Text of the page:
Samaritan Health’s Avalanche of Woe

Samaritan Health Services logoSamaritan Health Services, who made not-so-pleasant recent headlines during now-resolved negotiations with the Oregon Nurses Association (ONA), just can’t seem to clear the air. Recent reports have SamHealth hospitals receiving two of only four “D” ratings in the entire state of Oregon—both of which, Corvallis and Albany centers, are right in our backyard.

This rating system, known as the Hospital Safety Score, is a study that culls data from the Leapfrog Hospital Survey, Agency for Healthcare Research and Quality, Centers for Disease Control and Prevention, as well as the Centers for Medicare and Medicaid Services. Grades are given based on where they mathematically sit in comparison to the rest of surveyed hospitals. A “D” means that these two Samaritan facilities landed within the lowest 7% of scoring hospitals. These scores were determined in blocks of research from various studies conducted from around July 2010 until the tail end of 2012.

Rated on several handfuls of key areas, some stand out amongst the Corvallis Samaritan Regional Medical Center results. The average performing hospital had a score of 0.73 when it came to urinary tract infections that could be linked to catheter maintenance, while SamHealth scored a 2.907. Worse yet, when it came to deaths amongst surgical inpatients that had treatable complications, SamHealth had a resounding 153.34 per 1,000 patients, while the average was only 113.56. Wounds splitting open after surgery? At 1.70 per 1,000 that may not seem like a lot, but it’s still double the average number of 0.96.

Good Samaritan Hospital in Corvallis

samhealthsidestoryContinuing on into the administrative section, SamHealth hit rock bottom on implementing safety features such as error-checking systems when prescriptions are entered, earning the worst score of all hospitals, a 5 out of 100, where the average hospital was over 46. Getting the right drugs the first time is of the utmost importance in keeping patients safe and healthy. While this portion of the study was done in 2012, SamHealth has been using an improved system to help correct these errors since March of this year.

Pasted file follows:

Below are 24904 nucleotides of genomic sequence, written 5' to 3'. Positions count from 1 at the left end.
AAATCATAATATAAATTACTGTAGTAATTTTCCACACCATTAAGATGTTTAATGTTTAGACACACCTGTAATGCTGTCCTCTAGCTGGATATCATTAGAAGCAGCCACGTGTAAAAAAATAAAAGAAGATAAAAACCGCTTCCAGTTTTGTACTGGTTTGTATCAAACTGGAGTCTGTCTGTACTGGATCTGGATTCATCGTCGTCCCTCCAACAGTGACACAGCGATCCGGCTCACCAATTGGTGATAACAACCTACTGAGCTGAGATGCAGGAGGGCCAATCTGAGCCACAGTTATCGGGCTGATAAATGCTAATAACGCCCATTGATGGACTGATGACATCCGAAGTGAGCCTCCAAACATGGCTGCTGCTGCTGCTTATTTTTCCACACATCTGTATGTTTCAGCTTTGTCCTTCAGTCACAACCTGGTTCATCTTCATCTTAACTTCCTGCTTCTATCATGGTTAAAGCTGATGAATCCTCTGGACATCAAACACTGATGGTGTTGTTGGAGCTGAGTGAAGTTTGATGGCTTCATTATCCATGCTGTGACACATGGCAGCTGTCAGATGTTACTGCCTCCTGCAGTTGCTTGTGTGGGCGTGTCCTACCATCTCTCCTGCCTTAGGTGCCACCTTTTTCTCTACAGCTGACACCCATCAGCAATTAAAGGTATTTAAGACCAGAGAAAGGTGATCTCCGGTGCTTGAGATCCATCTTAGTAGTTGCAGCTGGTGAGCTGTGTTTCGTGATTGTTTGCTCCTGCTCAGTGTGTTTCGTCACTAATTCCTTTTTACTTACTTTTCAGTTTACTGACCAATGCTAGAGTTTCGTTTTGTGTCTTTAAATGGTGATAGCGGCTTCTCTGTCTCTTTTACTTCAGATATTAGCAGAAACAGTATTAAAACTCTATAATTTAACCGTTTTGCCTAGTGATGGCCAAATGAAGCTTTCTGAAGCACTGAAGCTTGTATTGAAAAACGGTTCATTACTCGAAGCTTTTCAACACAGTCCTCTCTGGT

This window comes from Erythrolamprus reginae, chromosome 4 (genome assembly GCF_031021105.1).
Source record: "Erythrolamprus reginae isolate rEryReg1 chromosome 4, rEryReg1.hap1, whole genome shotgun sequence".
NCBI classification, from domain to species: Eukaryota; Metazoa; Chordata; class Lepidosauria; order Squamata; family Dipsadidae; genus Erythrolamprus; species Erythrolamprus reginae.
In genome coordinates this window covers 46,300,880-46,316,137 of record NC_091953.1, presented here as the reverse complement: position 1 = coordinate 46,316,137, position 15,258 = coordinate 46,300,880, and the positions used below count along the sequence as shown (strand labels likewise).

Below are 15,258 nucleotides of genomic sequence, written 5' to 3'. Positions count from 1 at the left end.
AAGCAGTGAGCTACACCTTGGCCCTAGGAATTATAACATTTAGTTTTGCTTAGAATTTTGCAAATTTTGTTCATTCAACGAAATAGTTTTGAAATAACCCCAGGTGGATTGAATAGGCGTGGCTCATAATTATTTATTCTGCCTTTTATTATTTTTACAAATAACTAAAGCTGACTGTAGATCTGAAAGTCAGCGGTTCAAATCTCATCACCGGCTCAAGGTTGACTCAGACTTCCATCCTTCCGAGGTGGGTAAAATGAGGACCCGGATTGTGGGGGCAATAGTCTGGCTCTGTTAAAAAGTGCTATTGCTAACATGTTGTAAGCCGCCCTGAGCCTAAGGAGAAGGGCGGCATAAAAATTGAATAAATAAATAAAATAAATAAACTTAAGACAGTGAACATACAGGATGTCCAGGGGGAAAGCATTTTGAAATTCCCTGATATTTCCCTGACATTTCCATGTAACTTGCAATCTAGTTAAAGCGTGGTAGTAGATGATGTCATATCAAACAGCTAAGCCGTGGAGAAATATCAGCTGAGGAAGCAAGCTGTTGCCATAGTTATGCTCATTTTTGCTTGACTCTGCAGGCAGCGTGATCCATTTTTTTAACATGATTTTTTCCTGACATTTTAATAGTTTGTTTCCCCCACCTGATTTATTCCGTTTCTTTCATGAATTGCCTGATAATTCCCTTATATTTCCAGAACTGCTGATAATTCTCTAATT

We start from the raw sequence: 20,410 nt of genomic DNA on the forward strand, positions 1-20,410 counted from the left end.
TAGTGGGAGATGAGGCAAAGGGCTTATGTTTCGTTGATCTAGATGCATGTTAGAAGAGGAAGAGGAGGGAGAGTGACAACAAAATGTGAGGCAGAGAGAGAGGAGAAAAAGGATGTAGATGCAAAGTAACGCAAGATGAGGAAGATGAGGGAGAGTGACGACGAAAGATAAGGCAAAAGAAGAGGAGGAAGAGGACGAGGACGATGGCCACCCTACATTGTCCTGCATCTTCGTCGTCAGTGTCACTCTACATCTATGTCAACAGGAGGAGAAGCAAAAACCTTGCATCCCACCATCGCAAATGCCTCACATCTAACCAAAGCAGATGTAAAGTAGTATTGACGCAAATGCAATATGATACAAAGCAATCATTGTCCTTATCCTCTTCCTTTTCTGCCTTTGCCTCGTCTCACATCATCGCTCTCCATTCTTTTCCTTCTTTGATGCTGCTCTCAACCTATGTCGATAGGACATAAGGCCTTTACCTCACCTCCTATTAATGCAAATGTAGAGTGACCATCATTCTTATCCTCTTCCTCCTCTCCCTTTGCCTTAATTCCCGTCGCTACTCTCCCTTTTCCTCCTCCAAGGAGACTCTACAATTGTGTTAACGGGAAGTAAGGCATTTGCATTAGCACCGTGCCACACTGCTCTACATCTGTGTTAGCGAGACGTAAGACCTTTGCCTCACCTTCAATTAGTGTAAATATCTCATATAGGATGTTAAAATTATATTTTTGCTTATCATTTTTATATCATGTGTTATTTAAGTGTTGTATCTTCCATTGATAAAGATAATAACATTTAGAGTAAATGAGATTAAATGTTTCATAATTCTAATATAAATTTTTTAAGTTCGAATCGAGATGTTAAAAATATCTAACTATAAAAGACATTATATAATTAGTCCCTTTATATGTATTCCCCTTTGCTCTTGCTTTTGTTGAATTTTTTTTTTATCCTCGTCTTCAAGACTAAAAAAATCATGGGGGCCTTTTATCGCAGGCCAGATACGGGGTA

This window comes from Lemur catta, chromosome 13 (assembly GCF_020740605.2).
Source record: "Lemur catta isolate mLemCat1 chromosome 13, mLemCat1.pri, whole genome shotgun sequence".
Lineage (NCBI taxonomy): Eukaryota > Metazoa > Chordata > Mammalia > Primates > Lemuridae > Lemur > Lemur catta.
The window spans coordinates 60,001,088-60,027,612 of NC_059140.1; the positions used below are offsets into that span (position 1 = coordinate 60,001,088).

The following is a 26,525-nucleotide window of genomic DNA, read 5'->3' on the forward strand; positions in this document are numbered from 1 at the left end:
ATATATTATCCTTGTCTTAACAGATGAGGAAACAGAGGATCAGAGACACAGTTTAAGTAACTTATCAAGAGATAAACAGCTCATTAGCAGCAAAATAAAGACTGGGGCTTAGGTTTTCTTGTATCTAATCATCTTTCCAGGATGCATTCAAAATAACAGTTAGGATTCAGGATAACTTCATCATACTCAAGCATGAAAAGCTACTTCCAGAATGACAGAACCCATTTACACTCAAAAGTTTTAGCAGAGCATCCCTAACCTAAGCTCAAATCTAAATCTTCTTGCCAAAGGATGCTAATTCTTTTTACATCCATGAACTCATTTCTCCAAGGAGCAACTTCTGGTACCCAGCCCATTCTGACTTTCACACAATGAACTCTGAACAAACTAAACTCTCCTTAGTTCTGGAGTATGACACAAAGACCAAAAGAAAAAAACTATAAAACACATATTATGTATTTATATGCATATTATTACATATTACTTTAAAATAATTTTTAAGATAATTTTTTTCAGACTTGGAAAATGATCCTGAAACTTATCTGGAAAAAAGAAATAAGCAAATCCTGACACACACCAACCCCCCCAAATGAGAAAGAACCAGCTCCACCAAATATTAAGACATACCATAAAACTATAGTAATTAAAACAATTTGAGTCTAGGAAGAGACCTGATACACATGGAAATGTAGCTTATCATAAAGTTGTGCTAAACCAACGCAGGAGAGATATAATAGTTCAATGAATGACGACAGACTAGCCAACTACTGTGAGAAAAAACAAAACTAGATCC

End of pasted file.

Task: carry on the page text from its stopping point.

The second category that really stood out was another belly flop onto concrete, once again scoring a 5 out of 100 on keeping their intensive care unit properly staffed. To quote Hospital Safety Score, “Quality of care in ICUs is strongly influenced by the staff organization and the presence of intensivists… [who] are familiar with the complications that can occur in the ICU and are better equipped to minimize errors. Mortality rates are significantly lower in hospitals with closed ICUs managed exclusively by board certified intensivists.” In all fairness though, most other hospital’s didn’t do great in this category either, with the average being just 28.19.

Yes, There’s More

Another recent blow to our only local hospital, the Oregon Department of Consumer and Business Services (DCBS) just announced that SamHealth will be fined $5,000—possibly reduced to $1,000 as long as they comply with Oregon law over the next five years. The crime? One thousand two hundred and twenty-two patient records somehow found themselves into an unlocked recycling container instead of the shredder. Twenty of these documents contained unredacted patient names and Social Security numbers.

With the frequency of identity theft schemes, as well as the efficacy of those perpetrating them on the rise, this is a major breach of patient confidentiality and could have easily caused those involved immeasurable damage. To make matters worse, it wasn’t an inspector or employee that found these documents this past July—it was a patient.

Perhaps ironically, all of this comes just half a month after SamHealth was praised by the Portland Business Journal for being “Oregon’s Healthiest Employer” in the 1,500+ category, which itself came out only a stone’s throw after troublesome scheduling practices were brought to light as a result of SamHealth’s last contract negotiation process with the ONA. These practices included a mixture of grueling 12-hour block shifts, which have been proven to be dangerous for nurses as well as patients, and the unpopular suggestion of self-scheduling implementation.

While even the full $5,000 fee doesn’t seem much for a non-profit of its size, those that choose SamHealth hospitals (or have it chosen for them) have to hope that the symbolism behind it helps propel things forward towards a safer environment.

To view the DCBS official release, visit

To view Good Samaritan Regional Medical Center’s Hospital Safety Score, visit

by Johnny Beaver